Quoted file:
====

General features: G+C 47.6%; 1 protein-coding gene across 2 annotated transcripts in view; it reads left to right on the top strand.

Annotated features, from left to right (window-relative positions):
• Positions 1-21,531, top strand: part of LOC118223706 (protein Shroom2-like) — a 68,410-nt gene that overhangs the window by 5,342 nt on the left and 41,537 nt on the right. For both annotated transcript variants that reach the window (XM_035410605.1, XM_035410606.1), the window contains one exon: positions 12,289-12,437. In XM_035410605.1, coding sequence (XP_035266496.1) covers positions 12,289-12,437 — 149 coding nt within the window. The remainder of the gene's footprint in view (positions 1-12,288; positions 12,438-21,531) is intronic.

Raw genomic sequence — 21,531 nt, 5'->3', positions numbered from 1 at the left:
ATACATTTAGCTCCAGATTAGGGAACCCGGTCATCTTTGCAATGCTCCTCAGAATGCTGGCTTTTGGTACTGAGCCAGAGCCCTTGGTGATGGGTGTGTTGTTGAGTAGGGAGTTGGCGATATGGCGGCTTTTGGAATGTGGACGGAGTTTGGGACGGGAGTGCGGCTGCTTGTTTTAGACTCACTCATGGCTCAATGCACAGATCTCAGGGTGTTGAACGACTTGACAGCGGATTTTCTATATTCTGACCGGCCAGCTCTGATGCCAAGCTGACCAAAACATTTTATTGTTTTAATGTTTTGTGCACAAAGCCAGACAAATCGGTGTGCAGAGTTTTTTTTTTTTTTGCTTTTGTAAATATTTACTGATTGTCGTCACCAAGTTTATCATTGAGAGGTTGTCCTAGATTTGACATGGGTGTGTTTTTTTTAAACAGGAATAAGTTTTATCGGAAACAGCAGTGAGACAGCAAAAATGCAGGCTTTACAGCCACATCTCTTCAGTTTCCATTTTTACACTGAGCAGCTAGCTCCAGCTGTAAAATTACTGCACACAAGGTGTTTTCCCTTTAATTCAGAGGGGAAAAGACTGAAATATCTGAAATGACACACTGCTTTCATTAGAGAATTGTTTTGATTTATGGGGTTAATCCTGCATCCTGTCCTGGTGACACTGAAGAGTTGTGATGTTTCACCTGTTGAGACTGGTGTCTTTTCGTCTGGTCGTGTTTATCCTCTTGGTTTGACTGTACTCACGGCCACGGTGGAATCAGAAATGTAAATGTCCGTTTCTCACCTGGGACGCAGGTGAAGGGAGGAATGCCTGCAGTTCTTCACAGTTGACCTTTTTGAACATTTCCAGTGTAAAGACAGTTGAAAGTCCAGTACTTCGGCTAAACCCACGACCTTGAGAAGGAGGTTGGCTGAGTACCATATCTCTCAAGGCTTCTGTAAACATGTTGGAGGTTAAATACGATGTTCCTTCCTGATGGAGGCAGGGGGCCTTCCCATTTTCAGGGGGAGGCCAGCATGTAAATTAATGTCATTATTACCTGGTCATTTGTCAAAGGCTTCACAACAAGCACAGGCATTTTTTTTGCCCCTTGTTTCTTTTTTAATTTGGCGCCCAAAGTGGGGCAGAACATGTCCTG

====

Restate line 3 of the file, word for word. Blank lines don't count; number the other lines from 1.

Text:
• Positions 1-21,531, top strand: part of LOC118223706 (protein Shroom2-like) — a 68,410-nt gene that overhangs the window by 5,342 nt on the left and 41,537 nt on the right. For both annotated transcript variants that reach the window (XM_035410605.1, XM_035410606.1), the window contains one exon: positions 12,289-12,437. In XM_035410605.1, coding sequence (XP_035266496.1) covers positions 12,289-12,437 — 149 coding nt within the window. The remainder of the gene's footprint in view (positions 1-12,288; positions 12,438-21,531) is intronic.